We had a lot of fuss and confusion not following the simple rules and house hunting is often an opportunity for uni mates to have their first big row.
Reply 3
Just realised I didn't reply to the RightSaidJames... I thought I had! Anyway, thank you (both) for the advice, it's good to know we don't have to panic yet! We have a general idea of what we want to do, but can now wait till January/post exams and deadlines...

So would you recommend using a different agency to the university one? Is it much more expensive?

Also, I've been trying to work it out but I can't, what can we expect to be paying on average for bills and stuff?
There are upwards of 30 letting agencies based in Cathays looking to let houses to students, people often prefer the Union letting agency because they don't charge the £70-ish a head one-off agency fee when you finally select your house and are a bit more diligent about things such as upkeep but they don't have anything like enough houses to go around and are but a small part of the market, you want to have at least asked in around 10 agencies and let at least 2 take you on tours.

Cardiff, no matter which of the agencies you're with, you'll be looking at houses in the £220 - £280 pcm range. Its not that different from what you'll be paying for your halls.

Electricity and gas you're talking about £20-odd per head altogether, and we've paid £90 a head for 6 months of water.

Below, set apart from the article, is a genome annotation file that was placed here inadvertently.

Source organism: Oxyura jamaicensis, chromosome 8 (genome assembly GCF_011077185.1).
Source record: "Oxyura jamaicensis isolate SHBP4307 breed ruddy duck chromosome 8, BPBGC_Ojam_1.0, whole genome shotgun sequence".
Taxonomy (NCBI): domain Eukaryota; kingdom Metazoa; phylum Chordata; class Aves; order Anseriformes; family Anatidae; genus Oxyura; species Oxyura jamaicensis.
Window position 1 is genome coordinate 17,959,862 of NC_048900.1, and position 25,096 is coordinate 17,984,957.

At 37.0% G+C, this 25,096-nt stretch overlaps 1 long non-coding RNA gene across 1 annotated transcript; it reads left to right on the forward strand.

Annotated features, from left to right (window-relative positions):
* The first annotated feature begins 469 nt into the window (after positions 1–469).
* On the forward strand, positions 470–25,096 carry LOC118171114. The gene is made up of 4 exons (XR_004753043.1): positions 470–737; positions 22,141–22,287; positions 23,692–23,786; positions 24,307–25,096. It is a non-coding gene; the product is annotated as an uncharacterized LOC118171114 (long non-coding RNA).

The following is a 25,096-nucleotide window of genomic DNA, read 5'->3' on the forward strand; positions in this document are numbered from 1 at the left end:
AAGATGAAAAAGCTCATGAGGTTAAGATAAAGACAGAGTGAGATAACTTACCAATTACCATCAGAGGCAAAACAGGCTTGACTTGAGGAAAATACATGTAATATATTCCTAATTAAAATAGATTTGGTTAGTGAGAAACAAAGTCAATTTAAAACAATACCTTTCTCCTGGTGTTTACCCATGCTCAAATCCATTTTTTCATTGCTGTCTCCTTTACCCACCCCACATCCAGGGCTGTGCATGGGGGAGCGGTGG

P.S. there's no substitute for actually going to the agencies and asking what they have, their websites are always very very behind. For a couple of afternoons in January/February, you and your friends want to have your walking shoes on. There are very good deals to be had!
Just realised I didn't reply to the RightSaidJames... I thought I had! Anyway, thank you (both) for the advice, it's good to know we don't have to panic yet! We have a general idea of what we want to do, but can now wait till January/post exams and deadlines...

So would you recommend using a different agency to the university one? Is it much more expensive?

Also, I've been trying to work it out but I can't, what can we expect to be paying on average for bills and stuff?

No... go for the University one if you can. No Agency Fees when you sign the contract and they're not out to rip you off because they have to uphold the Union's reputation. But they don't always get the best properties and there's no way they can cater for that many people, so by all means shop around.

As for bills, a decent estimate is £10 - £20 per person per month, that's for water, gas and electricity. Internet's pretty cheap too, most people go for Virgin which works out as a few quid each per month.